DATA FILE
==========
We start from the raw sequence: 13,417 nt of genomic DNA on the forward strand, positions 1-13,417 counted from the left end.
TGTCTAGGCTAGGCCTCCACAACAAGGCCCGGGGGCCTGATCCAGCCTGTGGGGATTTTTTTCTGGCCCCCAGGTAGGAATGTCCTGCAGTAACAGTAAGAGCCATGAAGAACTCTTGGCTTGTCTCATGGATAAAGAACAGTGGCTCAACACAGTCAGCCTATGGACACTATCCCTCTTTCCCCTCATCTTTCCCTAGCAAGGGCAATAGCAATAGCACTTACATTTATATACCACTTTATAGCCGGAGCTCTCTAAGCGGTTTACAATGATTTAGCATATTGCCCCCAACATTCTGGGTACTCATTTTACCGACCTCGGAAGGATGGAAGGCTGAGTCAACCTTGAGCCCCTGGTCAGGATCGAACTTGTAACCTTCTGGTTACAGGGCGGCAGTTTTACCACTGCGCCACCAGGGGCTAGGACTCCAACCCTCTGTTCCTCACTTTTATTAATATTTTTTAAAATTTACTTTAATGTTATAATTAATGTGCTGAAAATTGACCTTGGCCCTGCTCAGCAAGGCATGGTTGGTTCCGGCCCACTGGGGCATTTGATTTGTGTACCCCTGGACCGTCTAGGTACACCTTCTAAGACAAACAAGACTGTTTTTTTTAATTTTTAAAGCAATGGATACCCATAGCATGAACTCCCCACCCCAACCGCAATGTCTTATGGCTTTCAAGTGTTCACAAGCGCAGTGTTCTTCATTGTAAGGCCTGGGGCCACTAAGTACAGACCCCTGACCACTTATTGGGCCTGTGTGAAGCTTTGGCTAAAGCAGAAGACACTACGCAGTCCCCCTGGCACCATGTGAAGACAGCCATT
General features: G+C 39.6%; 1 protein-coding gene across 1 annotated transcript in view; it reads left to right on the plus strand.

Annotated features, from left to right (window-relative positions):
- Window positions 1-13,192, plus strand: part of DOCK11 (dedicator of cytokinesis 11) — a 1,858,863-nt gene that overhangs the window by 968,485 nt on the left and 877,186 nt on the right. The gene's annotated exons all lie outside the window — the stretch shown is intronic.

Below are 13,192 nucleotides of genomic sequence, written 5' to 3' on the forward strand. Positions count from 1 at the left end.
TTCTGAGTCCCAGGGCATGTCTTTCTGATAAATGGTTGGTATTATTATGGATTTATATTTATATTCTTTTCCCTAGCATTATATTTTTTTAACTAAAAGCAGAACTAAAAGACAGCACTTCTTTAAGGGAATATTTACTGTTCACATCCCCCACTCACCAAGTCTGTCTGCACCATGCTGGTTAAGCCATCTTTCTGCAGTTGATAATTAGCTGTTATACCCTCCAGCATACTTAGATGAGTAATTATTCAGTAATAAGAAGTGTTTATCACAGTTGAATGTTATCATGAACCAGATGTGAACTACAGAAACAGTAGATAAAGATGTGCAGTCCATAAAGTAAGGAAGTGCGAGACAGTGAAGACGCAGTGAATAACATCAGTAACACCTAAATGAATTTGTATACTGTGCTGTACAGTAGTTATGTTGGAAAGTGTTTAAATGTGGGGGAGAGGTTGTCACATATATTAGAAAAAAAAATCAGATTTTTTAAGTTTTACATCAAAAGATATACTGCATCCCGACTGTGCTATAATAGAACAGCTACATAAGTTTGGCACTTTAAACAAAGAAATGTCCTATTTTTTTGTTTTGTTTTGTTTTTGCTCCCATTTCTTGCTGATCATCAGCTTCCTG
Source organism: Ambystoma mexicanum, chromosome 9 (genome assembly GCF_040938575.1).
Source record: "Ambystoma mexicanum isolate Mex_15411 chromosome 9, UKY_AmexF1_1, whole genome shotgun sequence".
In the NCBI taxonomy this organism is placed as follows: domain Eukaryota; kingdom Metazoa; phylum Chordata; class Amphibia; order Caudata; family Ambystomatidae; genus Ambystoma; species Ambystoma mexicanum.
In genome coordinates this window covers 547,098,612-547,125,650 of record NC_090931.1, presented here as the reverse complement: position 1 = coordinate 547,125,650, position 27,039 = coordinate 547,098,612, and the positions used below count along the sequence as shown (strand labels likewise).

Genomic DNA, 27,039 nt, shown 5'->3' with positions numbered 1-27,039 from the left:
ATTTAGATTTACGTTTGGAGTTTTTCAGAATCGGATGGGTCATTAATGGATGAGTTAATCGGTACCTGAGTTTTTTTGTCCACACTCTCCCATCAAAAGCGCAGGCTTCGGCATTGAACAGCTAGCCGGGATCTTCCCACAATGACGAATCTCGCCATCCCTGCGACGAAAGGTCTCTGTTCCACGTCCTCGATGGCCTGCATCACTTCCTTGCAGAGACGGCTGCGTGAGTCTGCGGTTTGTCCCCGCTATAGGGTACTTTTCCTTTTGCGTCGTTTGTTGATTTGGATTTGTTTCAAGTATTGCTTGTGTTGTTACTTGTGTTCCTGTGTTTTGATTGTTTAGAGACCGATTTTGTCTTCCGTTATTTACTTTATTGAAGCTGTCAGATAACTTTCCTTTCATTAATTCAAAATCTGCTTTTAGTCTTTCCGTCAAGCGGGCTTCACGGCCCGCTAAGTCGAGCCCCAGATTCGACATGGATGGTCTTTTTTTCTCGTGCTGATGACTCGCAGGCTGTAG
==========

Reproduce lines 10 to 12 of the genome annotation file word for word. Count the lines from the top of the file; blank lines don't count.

In the NCBI taxonomy this organism is placed as follows: domain Eukaryota; kingdom Metazoa; phylum Chordata; class Amphibia; order Caudata; family Ambystomatidae; genus Ambystoma; species Ambystoma mexicanum.
In genome coordinates this window covers 547,098,612-547,125,650 of record NC_090931.1, presented here as the reverse complement: position 1 = coordinate 547,125,650, position 27,039 = coordinate 547,098,612, and the positions used below count along the sequence as shown (strand labels likewise).

Genomic DNA, 27,039 nt, shown 5'->3' with positions numbered 1-27,039 from the left: